WASHINGTON—Today the National League of Cities, Arnold Ventures and the Addiction Treatment and Recovery Caucus hosted a briefing on Capitol Hill showcasing innovative local on-the-ground strategies to address mental health, substance use, and homelessness. The convening urged the federal government to play an active role in ensuring cities have direct and flexible funding for emergency response and crisis stabilization.
“With the addiction problems that we are having—not just opioids, but all addictions—cities are on the front lines,” said Senator Joe Manchin (D-WV). “You’ve got to speak up to your senators, to your congresspeople, your representatives and let them know what’s important. We have the best intentions to give you the tools. You know best. Make sure you tell us what’s not working.”
Every day cities, towns, and villages across the country face challenges posed by mental illness, substance use disorder and homelessness. An effective response by municipal leaders requires a comprehensive, multi-sector approach.
“The National League of Cities is going to step up and city leaders expect us to address these issues because they affect the lives of people every day,” said National League of Cities CEO and Executive Director Clarence Anthony. “We need a federal partner that can understand what is going on in the streets of the communities in the cities, towns, and villages throughout America. We look forward to continuing to work with Congress and our partners here today.”
A partnership with Arnold Ventures gave the National League of Cities an opportunity to explore these issues together. Arnold Ventures has a longstanding commitment to improving outcomes for individuals that are dealing with mental health issues, substance use disorders, and homelessness.
“We are here today to ask members of Congress for their help to ensure cities have more direct and flexible funding, including the ability to blend and braid funding so that available resources can better address the need on the ground,” said Arnold Ventures Criminal Justice Manager Nicola Smith-Kea.
Many local leaders are introducing innovative emergency response and crisis stabilization strategies. National League of Cities President and Mayor of Gary, Indiana Karen Freeman-Wilson moderated the opening panel featuring local elected officials from Huntington, West Virginia; Wichita, Kansas; and San Antonio.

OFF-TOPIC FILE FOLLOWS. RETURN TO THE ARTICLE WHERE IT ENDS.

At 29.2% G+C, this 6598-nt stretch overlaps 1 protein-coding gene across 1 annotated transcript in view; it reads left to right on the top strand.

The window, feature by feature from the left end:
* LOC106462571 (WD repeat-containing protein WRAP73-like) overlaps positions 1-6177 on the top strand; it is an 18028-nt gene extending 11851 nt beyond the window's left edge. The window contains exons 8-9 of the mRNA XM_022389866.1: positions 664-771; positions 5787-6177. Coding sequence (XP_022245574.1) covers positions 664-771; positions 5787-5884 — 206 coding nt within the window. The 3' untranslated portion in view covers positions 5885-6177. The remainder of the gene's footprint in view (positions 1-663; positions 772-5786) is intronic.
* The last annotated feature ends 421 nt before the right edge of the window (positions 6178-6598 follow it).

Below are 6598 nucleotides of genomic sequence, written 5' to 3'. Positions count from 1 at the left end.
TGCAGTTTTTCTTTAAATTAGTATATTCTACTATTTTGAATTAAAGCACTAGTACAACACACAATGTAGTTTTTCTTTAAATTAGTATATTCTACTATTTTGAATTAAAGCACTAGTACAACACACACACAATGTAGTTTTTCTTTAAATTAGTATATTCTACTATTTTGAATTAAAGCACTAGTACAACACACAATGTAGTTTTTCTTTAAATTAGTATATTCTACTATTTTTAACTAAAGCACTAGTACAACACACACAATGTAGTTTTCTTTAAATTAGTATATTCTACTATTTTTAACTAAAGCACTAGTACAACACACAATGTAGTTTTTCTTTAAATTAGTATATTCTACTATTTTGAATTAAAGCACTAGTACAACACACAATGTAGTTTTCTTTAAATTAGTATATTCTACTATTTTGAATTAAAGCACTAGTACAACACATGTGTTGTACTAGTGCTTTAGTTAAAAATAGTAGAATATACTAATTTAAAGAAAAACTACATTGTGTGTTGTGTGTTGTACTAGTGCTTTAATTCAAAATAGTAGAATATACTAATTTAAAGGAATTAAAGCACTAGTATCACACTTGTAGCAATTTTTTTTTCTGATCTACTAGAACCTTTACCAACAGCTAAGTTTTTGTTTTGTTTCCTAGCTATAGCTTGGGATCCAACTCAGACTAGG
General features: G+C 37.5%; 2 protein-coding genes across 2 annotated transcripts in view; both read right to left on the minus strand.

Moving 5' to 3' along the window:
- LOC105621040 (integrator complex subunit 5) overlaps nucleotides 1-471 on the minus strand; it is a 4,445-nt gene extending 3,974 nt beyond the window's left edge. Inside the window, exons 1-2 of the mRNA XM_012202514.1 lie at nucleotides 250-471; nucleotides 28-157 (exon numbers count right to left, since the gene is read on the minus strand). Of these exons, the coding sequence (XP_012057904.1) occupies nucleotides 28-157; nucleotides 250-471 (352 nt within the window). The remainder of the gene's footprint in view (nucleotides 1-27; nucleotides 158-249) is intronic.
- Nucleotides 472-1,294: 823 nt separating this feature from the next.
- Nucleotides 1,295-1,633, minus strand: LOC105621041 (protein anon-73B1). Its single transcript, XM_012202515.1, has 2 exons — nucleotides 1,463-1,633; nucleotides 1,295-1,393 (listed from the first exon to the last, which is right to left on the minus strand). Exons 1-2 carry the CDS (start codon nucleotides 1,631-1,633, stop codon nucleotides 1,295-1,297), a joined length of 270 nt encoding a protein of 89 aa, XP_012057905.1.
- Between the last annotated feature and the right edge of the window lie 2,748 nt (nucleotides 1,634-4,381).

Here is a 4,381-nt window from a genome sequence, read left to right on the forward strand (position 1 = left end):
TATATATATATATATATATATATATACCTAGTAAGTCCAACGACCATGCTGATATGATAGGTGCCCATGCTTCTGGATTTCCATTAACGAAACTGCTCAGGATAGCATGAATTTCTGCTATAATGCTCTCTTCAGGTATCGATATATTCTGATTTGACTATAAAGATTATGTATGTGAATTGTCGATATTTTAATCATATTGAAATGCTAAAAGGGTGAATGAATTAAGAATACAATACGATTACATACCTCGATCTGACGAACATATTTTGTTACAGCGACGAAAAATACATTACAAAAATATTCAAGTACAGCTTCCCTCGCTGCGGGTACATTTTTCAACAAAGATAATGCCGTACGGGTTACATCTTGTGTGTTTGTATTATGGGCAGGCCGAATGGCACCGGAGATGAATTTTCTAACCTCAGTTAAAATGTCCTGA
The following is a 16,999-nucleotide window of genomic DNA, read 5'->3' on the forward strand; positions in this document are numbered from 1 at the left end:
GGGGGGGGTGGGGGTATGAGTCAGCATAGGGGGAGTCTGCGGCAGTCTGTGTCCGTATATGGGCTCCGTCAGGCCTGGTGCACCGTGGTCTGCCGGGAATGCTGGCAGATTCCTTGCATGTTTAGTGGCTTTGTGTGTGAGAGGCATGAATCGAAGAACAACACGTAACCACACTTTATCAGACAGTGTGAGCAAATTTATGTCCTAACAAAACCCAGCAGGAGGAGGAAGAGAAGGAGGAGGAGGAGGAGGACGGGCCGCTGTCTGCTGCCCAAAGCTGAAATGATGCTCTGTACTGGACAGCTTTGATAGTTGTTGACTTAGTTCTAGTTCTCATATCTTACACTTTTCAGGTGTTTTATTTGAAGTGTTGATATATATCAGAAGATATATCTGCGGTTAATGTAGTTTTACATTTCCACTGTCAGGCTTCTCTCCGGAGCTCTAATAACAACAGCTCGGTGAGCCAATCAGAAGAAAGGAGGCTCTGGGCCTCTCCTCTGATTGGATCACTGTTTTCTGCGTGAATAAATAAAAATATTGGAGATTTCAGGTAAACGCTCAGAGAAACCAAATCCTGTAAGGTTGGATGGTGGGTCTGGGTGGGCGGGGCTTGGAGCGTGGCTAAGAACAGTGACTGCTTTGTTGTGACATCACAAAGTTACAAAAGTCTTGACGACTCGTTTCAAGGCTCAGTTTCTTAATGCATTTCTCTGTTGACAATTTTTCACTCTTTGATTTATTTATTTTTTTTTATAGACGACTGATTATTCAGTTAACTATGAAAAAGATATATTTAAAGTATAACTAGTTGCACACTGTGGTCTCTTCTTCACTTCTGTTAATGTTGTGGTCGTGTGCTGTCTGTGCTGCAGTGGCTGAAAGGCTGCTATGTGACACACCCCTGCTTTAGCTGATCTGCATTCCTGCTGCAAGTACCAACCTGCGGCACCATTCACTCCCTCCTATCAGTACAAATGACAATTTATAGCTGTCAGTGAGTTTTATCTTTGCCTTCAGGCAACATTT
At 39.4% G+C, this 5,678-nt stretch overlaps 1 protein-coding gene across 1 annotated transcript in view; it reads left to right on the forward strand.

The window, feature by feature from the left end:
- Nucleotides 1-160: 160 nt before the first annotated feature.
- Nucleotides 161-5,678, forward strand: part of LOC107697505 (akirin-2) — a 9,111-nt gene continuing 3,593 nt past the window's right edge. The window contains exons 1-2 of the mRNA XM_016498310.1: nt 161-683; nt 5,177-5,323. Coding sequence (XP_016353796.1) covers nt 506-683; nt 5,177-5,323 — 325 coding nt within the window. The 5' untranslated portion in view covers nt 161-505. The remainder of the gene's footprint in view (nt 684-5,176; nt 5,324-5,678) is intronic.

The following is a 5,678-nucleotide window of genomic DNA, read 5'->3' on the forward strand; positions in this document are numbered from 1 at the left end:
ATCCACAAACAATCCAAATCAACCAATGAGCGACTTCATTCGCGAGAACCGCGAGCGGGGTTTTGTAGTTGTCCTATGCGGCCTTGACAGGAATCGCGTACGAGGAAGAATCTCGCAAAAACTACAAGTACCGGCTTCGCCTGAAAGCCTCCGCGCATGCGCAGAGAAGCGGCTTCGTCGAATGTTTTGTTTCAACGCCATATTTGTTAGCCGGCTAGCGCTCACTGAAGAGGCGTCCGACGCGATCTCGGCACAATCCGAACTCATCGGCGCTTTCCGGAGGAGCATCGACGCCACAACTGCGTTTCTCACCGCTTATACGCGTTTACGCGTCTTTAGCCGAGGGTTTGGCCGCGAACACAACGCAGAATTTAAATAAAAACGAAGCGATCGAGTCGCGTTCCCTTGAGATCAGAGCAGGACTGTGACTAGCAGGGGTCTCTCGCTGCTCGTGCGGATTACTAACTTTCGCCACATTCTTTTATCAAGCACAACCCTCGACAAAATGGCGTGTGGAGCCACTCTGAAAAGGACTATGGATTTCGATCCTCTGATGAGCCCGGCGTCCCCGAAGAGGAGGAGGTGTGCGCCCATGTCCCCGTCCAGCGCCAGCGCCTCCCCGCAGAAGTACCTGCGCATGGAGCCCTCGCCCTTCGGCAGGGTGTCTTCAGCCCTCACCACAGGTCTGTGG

“Five years ago, when I got involved, we really had no infrastructure in place. The biggest problem we had is that we had always thought it was a law enforcement problem,” said Mayor of Huntington Steve Williams. “We didn’t even know what we didn’t know. We didn’t even know what was present. We didn’t know how many overdoses we had in the last month. In developing that real-time data, we were able then to immediately put a plan in place.”
“Arresting people is not the solution. Our jails are filling up with people who have mental health issues and substance abuse issues,” said Mayor of Wichita Jeff Longwell. “At any given time we’ve had about 1,500 people in our local jail facility. About 75% of those individuals have substance abuse issues and between 30 to 35% have mental health issues. Arresting them is not fixing the issue.”
“Up until about a year ago, those individuals were taken to emergency rooms and that’s not always the best place for stabilization of someone with a mental health crisis. There are doctors are who are ready to perform surgery on them, but there’s not a psychiatrist there to help them,” said San Antonio Councilmember Ana Sandoval. “Instead of taking these individuals to an emergency room where all they would do is sit, they are taken to a mental health facility—there are fourteen in the region—where they will receive some sort of stabilization help.”
The briefing concluded with Chris Jones, senior advisor and director of Strategy and Innovation at the National Center for Injury Prevention and Control at the U.S. Centers for Disease Control and Prevention, moderating the closing panel.
Representatives from the National Alliance on Mental Illness, National Organization of Black Law Enforcement Executives, and the United States Interagency Council on Homelessness provided recommendations to better coordinate government and stakeholder efforts.
“If you want equity, you have to address all addictions. We need for members in law enforcement to understand that there are injustices that have caused things to be the way that they are now and everybody deserves to have the same services,” said Chief Mitchell Davis, III of the National Organization of Black Law Enforcement Executives. “As officers, we are on the front line and we can’t arrest our way out of this. We need to provide services and systems for everyone—whether they have an insurance card or not.”
For resources to help local leaders implement effective strategies for emergency response and crisis stabilization for individuals experiencing mental illness, substance use disorder and/or homelessness, download a series of issue briefs here.
The National League of Cities (NLC) is the voice of America’s cities, towns and villages, representing more than 200 million people across the country. NLC works to strengthen local leadership, influence federal policy and drive innovative solutions. Stay connected with NLC on Facebook, Twitter, LinkedIn and Instagram.